Ok(Some(ResponseError {
                code: -1,
                message: value.to_owned(),
            }))
        }

        fn visit_map<M>(self, visitor: M) -> Result<Self::Value, M::Error>
        where
            M: MapAccess<'de>,
        {
            let deserializer = de::value::MapAccessDeserializer::new(visitor);
            let response_error = ResponseError::deserialize(deserializer)?;
            Ok(Some(response_error))
        }

        fn visit_unit<E>(self) -> Result<Self::Value, E>
        where
            E: de::Error,
        {
            Ok(None)
        }
    }

    deserializer.deserialize_any(StringMapOrNull)
}

#4

There is also this hybrid approach. :laughing: playground


#[macro_use]
extern crate serde_derive;

extern crate serde;
extern crate serde_json;

use serde::{Deserialize, Deserializer};

fn main() {
    let s = r#" {"error":"a string"} "#;
    println!("{:?}", serde_json::from_str::<Response>(s).unwrap());

    let s = r#" {"error":{"message":"not found","code":1}} "#;
    println!("{:?}", serde_json::from_str::<Response>(s).unwrap());

    let s = r#" {"error":null} "#;
    println!("{:?}", serde_json::from_str::<Response>(s).unwrap());
}

#[derive(Deserialize, Debug)]
struct Response {
    #[serde(deserialize_with = "string_map_or_null")]
    error: Option<ResponseError>,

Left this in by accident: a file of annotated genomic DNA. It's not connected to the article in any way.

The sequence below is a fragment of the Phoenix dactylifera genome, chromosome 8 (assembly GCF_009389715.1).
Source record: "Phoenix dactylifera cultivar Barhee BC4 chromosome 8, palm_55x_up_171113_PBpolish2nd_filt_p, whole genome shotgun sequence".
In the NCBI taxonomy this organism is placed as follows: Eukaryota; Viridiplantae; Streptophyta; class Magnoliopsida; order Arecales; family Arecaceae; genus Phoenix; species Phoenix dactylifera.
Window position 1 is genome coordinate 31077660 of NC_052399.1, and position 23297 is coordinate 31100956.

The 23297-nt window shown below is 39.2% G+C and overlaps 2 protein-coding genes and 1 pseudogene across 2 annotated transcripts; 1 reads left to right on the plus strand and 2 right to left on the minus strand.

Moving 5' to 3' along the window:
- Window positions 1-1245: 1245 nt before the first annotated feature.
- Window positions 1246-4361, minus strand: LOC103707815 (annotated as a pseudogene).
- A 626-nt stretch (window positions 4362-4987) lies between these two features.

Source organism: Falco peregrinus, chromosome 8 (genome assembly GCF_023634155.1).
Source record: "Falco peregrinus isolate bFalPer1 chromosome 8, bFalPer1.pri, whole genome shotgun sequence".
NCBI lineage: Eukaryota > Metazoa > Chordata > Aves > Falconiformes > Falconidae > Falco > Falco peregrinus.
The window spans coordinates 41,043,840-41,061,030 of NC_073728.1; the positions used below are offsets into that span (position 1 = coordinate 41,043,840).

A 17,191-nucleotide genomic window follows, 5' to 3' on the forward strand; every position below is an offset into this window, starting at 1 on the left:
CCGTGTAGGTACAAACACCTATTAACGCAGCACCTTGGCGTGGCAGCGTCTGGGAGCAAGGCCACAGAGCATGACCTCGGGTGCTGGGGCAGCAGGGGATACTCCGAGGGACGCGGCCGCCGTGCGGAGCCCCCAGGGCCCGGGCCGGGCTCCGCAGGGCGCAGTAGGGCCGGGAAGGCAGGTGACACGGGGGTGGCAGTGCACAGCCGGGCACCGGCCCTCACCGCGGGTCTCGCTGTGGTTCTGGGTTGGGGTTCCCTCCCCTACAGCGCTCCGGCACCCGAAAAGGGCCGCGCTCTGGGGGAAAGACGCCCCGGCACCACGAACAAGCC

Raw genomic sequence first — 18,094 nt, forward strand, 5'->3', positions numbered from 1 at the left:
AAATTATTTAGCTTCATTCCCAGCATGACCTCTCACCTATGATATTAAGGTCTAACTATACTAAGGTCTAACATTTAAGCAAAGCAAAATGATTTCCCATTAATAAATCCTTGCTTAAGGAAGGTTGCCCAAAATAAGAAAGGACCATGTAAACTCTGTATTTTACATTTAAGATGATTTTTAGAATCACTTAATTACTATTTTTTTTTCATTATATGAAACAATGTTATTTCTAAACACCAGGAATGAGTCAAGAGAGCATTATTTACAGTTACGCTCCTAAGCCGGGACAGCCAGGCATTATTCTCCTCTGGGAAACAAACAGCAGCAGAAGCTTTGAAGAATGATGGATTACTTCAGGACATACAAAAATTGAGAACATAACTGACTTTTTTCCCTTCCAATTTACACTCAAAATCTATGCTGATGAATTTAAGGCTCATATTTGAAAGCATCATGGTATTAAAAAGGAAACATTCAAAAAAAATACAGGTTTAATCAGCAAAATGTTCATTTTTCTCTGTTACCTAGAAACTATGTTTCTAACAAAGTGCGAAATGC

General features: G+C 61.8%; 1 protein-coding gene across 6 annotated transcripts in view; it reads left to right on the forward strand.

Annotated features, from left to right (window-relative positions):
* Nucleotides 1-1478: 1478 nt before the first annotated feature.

}

#[derive(Deserialize, Debug)]
struct ResponseError {
    code: i32,
    message: String,
}

fn string_map_or_null<'de, D>(deserializer: D) -> Result<Option<ResponseError>, D::Error>
where
    D: Deserializer<'de>,
{
    #[derive(Deserialize, Debug)]
    #[serde(untagged)]
    enum Helper {
        Message(String),
        CodeMessage {
            code: i32,
            message: String,
        },
        Null,
    }
    
    let helper = Helper::deserialize(deserializer)?;
    match helper {
        Helper::Message(s) => Ok(Some(ResponseError {
            code: -1,
            message: s,
        })),
        Helper::CodeMessage { code, message } => Ok(Some(ResponseError {
            code,
            message,
        })),
        Helper::Null => Ok(None),
    }
}

#5

Wow @dtolnay thank you so much for the fast replies!

I definitely need to keep it an Option for the final way I want to use it. I’m leaning towards you second example; but I’m also trying to learn rust a little deeper and hope you don’t mind the follow up question

If you had to chose one of the last two examples, which would you use? And why?


#6
  • The second implementation will perform better than the third. If I had to guess, it would be by about 6x. This is because deserializing untagged enums involves some amount of buffering and memory allocation internally. Meanwhile the Visitor as written in the second implementation will be pretty much impossible to outperform in any language.

  • The third implementation is less code.

It is going to depend on your priorities which of those you value more.


#7

Thank you so much! One big reason I was inspired to learn rust was performance so your answer helps a lot :slight_smile: